World at War - M. B. Synge




Germany Loses Her Colonies

"And courage never to submit or yield."

—MILTON.

The whole force of the British Empire was now leveled against Germany, and to the newly made South African Union was allotted the task of conquering her African Colonies.

How, late in the day, she began to look round for "places in the sun" has already been told. Other countries had acquired the best places in Africa, and Germany had rather to take what was left. Thus, when war broke out, she had two strips on the west coast known as Togoland and the Cameroons, a vast waterless desert in the south-west, and a yet larger district, twice the size of the German Empire, in the east.

Even before these colonies were taken from her, Australians and New Zealanders had hastened to Kaiser Wilhelmsland, part of New Guinea, and seized the Bismarck Archipelago, thus sweeping all German outposts from the Pacific Ocean quite early in the war. Again, she had lost her Chinese province of Kaio-Chau in 1914—a great blow. The Kaiser had lavished money on the capital, which was to be the German centre for the East. It was the "apple of his eye," and the base of his Pacific Fleet. When, on the outbreak of war, the Allies demanded the return of this province to China, the Kaiser had ordered his German garrison to hold out to the last man, and they endured a bombardment from land and sea for a month. Then the 4000 Germans were obliged to surrender, and the Kaiser's Eastern stronghold was occupied by the Allies.

Of the African colonies, Togoland was the first to fall. Situated between British and French territories, it was invaded from both sides. The Germans retired along the railway to defend their famous wireless station at Kamina. It was one of the finest in the world, but, seeing the game was up, they destroyed it and surrendered.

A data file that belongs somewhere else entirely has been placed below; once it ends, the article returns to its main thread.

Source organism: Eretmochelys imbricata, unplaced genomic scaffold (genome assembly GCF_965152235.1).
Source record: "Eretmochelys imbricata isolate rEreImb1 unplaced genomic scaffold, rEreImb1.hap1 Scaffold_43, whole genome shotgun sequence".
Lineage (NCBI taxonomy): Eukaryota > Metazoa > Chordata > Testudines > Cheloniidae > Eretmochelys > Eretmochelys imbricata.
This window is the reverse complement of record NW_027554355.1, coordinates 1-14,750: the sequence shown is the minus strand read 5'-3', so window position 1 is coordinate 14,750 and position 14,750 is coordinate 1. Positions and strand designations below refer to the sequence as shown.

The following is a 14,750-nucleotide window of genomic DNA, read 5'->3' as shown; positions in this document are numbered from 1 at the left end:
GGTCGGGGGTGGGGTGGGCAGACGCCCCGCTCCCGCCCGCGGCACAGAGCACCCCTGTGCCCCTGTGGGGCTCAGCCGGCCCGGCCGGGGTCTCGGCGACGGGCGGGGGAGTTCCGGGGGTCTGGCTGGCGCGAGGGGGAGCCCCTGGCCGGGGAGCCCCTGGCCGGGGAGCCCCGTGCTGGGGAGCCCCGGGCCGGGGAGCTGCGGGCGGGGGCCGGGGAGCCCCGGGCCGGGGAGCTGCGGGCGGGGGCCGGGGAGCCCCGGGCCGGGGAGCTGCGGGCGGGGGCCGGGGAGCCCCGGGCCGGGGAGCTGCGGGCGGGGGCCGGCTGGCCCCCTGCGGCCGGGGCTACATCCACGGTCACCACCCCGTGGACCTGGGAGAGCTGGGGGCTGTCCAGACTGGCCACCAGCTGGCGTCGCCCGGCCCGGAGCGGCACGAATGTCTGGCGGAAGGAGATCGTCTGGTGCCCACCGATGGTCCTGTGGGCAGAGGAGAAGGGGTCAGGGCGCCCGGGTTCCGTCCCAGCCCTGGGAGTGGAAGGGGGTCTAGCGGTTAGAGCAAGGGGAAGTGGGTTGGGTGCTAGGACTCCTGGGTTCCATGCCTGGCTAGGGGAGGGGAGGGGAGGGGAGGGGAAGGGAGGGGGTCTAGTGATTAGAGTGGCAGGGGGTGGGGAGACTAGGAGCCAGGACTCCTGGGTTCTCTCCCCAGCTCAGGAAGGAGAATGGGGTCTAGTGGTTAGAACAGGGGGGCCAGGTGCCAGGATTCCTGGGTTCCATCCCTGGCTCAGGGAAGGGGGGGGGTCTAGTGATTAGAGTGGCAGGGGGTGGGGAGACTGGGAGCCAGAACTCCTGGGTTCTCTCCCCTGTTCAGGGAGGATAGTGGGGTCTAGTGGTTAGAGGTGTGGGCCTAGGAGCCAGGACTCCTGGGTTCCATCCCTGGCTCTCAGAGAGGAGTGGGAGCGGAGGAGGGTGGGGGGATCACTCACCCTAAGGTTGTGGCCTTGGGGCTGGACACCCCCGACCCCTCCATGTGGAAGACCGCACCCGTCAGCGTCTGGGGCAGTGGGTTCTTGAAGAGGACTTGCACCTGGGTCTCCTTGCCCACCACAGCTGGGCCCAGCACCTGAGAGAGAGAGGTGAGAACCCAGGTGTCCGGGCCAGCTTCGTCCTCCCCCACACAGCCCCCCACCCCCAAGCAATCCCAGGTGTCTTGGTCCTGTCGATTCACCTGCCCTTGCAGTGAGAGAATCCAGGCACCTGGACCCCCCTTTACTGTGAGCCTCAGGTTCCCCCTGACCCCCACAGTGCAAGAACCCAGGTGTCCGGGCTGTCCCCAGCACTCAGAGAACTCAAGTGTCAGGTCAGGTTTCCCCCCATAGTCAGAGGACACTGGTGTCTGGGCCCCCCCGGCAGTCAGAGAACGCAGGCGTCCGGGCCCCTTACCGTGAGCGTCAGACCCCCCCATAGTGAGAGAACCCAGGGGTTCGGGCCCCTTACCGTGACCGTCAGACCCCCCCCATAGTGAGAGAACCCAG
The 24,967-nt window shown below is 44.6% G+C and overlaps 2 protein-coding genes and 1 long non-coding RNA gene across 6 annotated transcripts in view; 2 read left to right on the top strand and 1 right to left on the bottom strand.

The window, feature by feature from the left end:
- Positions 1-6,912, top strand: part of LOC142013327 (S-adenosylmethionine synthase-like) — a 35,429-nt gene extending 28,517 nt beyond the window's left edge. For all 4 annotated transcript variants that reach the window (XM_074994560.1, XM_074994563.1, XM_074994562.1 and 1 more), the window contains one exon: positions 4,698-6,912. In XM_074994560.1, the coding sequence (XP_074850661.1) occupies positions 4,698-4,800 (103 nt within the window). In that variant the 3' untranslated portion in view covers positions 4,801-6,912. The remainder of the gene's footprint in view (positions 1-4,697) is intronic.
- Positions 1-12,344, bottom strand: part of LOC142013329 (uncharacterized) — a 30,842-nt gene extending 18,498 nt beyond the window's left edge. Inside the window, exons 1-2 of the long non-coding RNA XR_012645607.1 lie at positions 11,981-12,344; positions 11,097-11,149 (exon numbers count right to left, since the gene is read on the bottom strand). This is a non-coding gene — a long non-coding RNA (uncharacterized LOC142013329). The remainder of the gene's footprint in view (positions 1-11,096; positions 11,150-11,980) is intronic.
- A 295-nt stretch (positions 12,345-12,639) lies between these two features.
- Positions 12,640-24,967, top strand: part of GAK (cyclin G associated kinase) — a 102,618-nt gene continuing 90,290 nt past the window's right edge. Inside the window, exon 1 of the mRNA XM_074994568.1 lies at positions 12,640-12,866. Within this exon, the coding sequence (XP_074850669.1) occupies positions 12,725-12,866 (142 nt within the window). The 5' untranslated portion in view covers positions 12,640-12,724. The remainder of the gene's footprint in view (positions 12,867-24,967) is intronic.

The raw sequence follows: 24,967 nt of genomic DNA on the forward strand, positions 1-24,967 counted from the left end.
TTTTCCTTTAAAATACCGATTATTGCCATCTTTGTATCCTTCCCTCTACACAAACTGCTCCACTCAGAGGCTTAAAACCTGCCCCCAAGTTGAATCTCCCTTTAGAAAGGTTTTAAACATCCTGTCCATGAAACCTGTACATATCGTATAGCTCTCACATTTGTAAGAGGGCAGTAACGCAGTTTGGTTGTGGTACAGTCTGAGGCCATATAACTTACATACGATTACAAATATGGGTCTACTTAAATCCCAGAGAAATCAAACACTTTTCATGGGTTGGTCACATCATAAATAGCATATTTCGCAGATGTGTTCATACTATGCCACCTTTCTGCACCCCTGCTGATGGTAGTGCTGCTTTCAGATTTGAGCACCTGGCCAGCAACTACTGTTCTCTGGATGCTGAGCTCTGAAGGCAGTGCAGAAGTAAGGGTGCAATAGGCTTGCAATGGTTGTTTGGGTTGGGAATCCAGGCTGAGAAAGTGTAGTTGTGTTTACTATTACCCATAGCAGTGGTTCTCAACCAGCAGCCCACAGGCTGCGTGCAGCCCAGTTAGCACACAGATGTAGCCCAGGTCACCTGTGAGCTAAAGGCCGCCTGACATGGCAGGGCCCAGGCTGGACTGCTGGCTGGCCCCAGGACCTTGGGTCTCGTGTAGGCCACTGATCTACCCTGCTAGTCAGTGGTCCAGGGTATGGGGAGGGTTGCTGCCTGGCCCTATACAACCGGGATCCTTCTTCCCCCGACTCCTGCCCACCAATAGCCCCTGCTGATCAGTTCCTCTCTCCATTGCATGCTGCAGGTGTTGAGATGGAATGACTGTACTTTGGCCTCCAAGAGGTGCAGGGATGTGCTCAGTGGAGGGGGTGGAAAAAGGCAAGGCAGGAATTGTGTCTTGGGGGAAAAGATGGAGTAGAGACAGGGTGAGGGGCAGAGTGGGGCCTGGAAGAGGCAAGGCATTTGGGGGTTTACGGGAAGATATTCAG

The Cameroons were larger than the German Empire. Without adequate preparation, British troops entered from Nigeria, only to be driven back over the border by the Germans. With the help of gunboats on the coast, the capital, Duala, was taken, and the final conquest of the vast territory stretching from the coast to Lake Chad was in time accomplished.

The conquest of German South-West Africa was a more serious matter. The country is as large as the Transvaal and Orange Free State together, involving some 300,000 square miles of barren and waterless rocky land, to defend which a stubborn defence was made. Along the thousand miles of "storm-beaten inhospitable coast," there were but two harbours, one of which, Walfisch Bay, was British. At the other harbour, with its open and wind-swept roadstead at Swakopmund, the Germans had built, on a foundation of deep and shifting sand, two well-constructed towns, from which they had run a railway into the interior to the capital, Windhok, where the most powerful long-range wireless station in the world had been constructed, with 300 feet high masts and mile long aerials, capable of talking direct to Berlin.

It is known now that, in the event of war, German West Africa was designed to be a base for an attack on British Dominions. Great masses of war material were found—guns, rifles, and ammunition, and a secret poison gas factory all told the same tale.

"Yes," said the Germans, "we expected India to rise; we expected trouble in Ireland; we expected a triumphant rebellion in South Africa; we anticipated that the British Empire would be torn in pieces."